We’re not really that far from Hawaii in terms of mileage, but for weather and culture, it couldn’t get any more different than Portland. And in this gastronomically impoverished neighborhood, especially on a gray, drizzly day, Bamboo Grove Hawaiian Grille can sound pretty tempting (just don’t come by on hot days—there’s no A/C).
The place is always packed with office types at lunch, especially on Fridays. But tables turn quickly, owing in part to brusque, efficient service. Don’t expect smiling hulas or anything that excessive; the décor is surprisingly un-kitschy. There’s a surfboard near the daily specials board and faux bamboo painted on a wall. But head to the back, and you’re totally in Disney’s Tiki Room. Sometimes there’s even a live ukelele band.
Fridays and Saturdays bring a more benign form of kalua pork, what you’d associate with a luau. We say “benign” because it’s not roasted in a pit under banana leaves. Here, it’s oven roasted with liquid smoke and Hawaiian salt, which makes for some juicy, delicious, and quite greasy pig. The sides, a watery macaroni salad and unseasoned sticky rice, are total throw-aways, but it’s cheap and there’s plenty of pork.
Let’s face it—teriyaki is good. Or it can be, anyway. Foodies sneer at the gloppy sweet stuff their less genteel friends order at sushi restaurants, and rightfully so. But this teriyaki has much more soyish umami, and comes on charred chicken, tough beef, and better pork. Ribs tend to be stringy, but with pretty addictive sauces; Maui-style ribs are super-sweet, and Korean-style short ribs are garlicky, though nothing like good, cross-cut galbi.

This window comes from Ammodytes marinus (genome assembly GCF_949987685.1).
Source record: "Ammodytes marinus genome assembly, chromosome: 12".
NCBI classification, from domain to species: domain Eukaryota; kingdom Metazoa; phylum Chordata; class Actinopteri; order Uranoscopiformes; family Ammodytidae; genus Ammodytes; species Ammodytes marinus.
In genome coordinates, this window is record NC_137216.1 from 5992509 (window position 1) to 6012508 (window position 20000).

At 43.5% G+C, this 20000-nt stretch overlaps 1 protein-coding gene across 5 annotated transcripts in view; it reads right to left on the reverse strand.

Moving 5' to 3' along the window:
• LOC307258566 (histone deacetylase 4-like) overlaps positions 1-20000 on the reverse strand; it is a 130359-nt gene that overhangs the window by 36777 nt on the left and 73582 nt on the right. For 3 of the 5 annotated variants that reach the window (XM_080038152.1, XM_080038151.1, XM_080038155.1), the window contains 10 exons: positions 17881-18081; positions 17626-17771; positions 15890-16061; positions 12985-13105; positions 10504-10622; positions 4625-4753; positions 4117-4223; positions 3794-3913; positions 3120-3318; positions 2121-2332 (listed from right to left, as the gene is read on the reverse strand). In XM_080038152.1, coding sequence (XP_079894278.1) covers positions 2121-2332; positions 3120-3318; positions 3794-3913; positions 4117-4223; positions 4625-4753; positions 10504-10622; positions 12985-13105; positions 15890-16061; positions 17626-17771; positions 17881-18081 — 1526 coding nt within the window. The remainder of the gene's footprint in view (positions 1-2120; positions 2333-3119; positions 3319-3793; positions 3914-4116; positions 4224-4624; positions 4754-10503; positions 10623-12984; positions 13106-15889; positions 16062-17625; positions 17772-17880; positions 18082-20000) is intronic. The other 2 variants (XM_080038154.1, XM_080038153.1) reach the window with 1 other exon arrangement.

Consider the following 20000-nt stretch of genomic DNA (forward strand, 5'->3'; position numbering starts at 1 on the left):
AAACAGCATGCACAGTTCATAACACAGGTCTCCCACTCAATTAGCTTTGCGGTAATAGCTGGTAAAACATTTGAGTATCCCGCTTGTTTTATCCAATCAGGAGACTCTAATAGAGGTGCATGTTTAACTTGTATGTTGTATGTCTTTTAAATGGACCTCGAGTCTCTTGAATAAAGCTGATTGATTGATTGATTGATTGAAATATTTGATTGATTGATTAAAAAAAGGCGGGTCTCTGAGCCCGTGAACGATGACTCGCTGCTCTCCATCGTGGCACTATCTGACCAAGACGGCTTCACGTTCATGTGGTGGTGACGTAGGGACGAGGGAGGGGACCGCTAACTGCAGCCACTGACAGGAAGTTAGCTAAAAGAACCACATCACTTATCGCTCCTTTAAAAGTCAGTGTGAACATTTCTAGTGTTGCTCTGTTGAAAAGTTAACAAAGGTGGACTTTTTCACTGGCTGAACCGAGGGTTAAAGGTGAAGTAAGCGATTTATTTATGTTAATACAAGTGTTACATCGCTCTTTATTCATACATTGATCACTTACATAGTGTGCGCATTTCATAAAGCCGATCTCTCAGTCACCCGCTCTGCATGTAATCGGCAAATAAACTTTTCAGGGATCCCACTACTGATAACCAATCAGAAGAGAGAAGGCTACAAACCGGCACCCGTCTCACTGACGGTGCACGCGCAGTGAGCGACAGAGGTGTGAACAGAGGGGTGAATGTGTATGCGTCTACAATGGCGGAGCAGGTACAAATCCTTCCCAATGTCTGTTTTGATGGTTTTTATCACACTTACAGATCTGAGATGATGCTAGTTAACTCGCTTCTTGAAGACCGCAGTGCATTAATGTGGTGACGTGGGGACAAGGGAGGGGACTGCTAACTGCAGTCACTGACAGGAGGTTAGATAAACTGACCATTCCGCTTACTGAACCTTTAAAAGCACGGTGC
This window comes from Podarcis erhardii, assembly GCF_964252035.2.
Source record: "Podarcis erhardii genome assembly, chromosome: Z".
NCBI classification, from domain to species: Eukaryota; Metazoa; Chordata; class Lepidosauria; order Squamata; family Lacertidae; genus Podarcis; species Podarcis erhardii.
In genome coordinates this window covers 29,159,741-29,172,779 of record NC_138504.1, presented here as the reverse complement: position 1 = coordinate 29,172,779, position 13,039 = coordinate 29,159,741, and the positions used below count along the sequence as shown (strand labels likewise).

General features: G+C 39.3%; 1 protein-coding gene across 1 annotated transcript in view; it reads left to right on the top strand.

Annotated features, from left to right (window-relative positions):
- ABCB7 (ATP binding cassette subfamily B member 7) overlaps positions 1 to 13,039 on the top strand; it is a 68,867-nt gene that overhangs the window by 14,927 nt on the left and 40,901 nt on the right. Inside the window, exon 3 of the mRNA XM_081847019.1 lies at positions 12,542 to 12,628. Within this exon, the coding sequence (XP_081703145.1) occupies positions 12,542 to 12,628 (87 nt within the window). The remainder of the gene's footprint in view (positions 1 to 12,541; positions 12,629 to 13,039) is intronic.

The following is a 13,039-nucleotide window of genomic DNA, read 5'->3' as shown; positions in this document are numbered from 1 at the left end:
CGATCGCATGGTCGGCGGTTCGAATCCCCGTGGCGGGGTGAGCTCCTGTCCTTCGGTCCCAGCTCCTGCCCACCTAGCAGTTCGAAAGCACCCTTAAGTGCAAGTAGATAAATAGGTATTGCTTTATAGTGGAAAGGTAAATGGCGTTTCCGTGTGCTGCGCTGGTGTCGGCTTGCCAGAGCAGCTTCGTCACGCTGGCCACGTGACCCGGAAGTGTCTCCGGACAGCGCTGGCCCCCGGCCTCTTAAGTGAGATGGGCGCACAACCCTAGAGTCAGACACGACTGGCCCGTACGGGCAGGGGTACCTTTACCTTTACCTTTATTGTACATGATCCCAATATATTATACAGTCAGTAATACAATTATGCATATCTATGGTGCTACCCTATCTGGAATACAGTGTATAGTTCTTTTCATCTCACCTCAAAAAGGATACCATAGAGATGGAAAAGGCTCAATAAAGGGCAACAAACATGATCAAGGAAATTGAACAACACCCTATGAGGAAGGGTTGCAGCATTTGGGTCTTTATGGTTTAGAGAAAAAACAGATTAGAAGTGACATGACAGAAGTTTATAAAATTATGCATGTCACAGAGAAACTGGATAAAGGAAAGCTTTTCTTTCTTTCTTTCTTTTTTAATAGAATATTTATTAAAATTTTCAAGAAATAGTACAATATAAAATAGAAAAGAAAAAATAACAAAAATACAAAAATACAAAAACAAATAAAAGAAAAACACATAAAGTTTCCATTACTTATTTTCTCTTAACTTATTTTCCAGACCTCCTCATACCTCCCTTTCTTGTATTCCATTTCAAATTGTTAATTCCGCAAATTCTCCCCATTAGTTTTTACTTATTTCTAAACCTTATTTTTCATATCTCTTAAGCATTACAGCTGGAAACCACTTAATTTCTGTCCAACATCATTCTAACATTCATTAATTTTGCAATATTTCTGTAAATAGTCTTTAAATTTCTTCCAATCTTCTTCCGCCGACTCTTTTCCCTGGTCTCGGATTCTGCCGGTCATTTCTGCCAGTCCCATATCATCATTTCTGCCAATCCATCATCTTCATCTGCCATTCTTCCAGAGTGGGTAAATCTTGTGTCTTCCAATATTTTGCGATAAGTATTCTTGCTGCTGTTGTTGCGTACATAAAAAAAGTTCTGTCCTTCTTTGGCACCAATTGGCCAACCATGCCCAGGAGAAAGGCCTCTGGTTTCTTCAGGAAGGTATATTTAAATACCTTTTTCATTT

And third in the Hawaiian food triumvirate—no, not Spam, though it’s here, too—is poke, kind of a marinated-tuna tartare. Bamboo Grove offers this three ways: with soy and sesame oil (traditional), ginger, or shoyu. Again, this is just okay, with the traditional being slightly better than the overbearing shoyu.
Hawaiian food certainly has its place, and it would be nice to see an ambitious, perhaps Japanese-trained chef come along and temper the grease and mayonnaise on traditional preparations with some nuance and sophistication. Bamboo Grove isn’t entirely faithful to the best renditions found in Hawaii. But it’s here on gray days, and it’s pretty fun.
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